Things were, fortunately, about to change as I had come some years away from my teenage and I had seen a much larger world beyond Nepal: Nepalis were not the only suffering people in the world. Though in a rather lackluster way, I began to realize that my being tormented and miserable little helped the world, and if at all, I might have been burdening the world with one more gloomy creature. On insignificance, there were so many insignificant people around me that, it was not that shameful or deplorable a thing as I used to assume earlier. Even if it were, worrying about insignificance was no way of getting around it: one had to act in whatever way possible.

As things evolve, I appear to be adapting quite well to the state of insignificance the way I did with the heat of Bhairahawa in summers. That is probably because my dad and mom taught me to live in most adverse of situations in life.


(This monologue is second of its kind, 'Twenty-eight years of solitude' being the first. I wrote this for my birthday that falls on 12th of Mangsir or 27th of November. Those curious enough and patient enough to make it to these lines are worthy of wishing me!! If you so wish, please do so here in the comment section.)

No comments:

विजय कुमारको खुशी पढेपछि

जीवन, खुशी अहंकार

जीवनमा अफ्ठ्यारा घुम्तीहरुमा हिंडिरहँदा मैले कुनै क्षणमा पलायनलाई एउटा विकल्पको रुपमा कल्पना गरेको थिएँ, त्यसलाई यथार्थमा बदल्ने आँट गरिनँ, त्यो बेग्लै कुरा हो त्यसबेला लाग्थ्योः मेरा समग्र दुखहरुको कारण मेरो वरपरको वातावरण हो, यसबाट साहसपूर्वक बाहिरिएँ भने नयाँ दुख आउलान् तर तत्क्षणका दुरुह दुखहरु गायब भएर जानेछन् कति गलत थिएँ !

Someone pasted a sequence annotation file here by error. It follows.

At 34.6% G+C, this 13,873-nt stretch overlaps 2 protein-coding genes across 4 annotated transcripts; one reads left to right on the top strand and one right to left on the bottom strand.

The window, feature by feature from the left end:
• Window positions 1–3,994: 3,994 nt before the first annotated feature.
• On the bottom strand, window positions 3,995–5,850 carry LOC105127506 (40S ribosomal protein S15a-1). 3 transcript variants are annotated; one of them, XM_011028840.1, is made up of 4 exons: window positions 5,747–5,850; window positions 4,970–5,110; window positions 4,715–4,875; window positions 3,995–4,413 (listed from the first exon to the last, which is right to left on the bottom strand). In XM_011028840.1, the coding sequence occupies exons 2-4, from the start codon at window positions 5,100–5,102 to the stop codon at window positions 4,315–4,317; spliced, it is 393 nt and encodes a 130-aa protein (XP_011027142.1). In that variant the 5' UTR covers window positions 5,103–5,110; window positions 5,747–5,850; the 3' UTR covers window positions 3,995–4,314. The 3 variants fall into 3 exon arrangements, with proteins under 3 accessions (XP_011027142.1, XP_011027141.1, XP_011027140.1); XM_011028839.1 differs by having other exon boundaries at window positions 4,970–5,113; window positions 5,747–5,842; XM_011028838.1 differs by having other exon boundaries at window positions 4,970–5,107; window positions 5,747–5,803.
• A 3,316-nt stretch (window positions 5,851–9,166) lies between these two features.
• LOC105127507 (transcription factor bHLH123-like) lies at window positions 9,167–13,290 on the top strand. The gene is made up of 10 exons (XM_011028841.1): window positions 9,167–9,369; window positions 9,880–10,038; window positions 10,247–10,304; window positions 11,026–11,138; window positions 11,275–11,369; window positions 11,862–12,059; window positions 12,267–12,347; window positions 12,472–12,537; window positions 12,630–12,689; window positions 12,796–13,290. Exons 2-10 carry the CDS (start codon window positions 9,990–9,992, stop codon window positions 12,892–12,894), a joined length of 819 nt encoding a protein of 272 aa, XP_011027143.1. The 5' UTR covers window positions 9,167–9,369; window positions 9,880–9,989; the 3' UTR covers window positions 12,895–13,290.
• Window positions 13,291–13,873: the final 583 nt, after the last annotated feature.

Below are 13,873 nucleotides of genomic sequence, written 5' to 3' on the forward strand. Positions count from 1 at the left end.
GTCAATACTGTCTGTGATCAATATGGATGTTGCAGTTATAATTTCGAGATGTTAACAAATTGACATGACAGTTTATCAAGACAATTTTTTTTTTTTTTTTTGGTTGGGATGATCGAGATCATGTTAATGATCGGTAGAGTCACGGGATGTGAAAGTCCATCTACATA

Read more from Dashain Issue

Debating partition of India: culpability and consequences




Read the whole story here

Why I write...

I do not know why I often tend to view people rather grimly: they usually are not as benevolent, well-intentioned and capable or strong as they appear to be. This assumption is founded on my own self-assessment, though I don’t have a clue as to whether it is justifiable to generalize an observation made in one individual. This being the fact, my views of writers as ‘capable’ people are not that encouraging: I tend to see them as people who intend to create really great and world-changing writings but most of the times end up producing parochial pieces. Also, given the fact that the society where we grow and learn is full of dishonesty, treachery, deceit and above else, mundanity, it is rather unrealistic to expect an entirely reinvigorating work of writing from every other person who scribbles words in paper.


On life's challenges

Somebody has said: “I was born intelligent but education ruined me”. I was born a mere child, as everyone is, and grew up as an ordinary teenager eventually landing up in youth and then adulthood. The extent to which formal education helped me to learn about the world may be debatable but it definitely did not ruin me. There were, however, things that nearly ruined me. There came moments when I contemplated some difficult choices. And there came and passed periods when I underwent through an apparently everlasting spell of agony. There came bends in life from which it was very tempting to move straight ahead instead of following the zigzag course.


Read more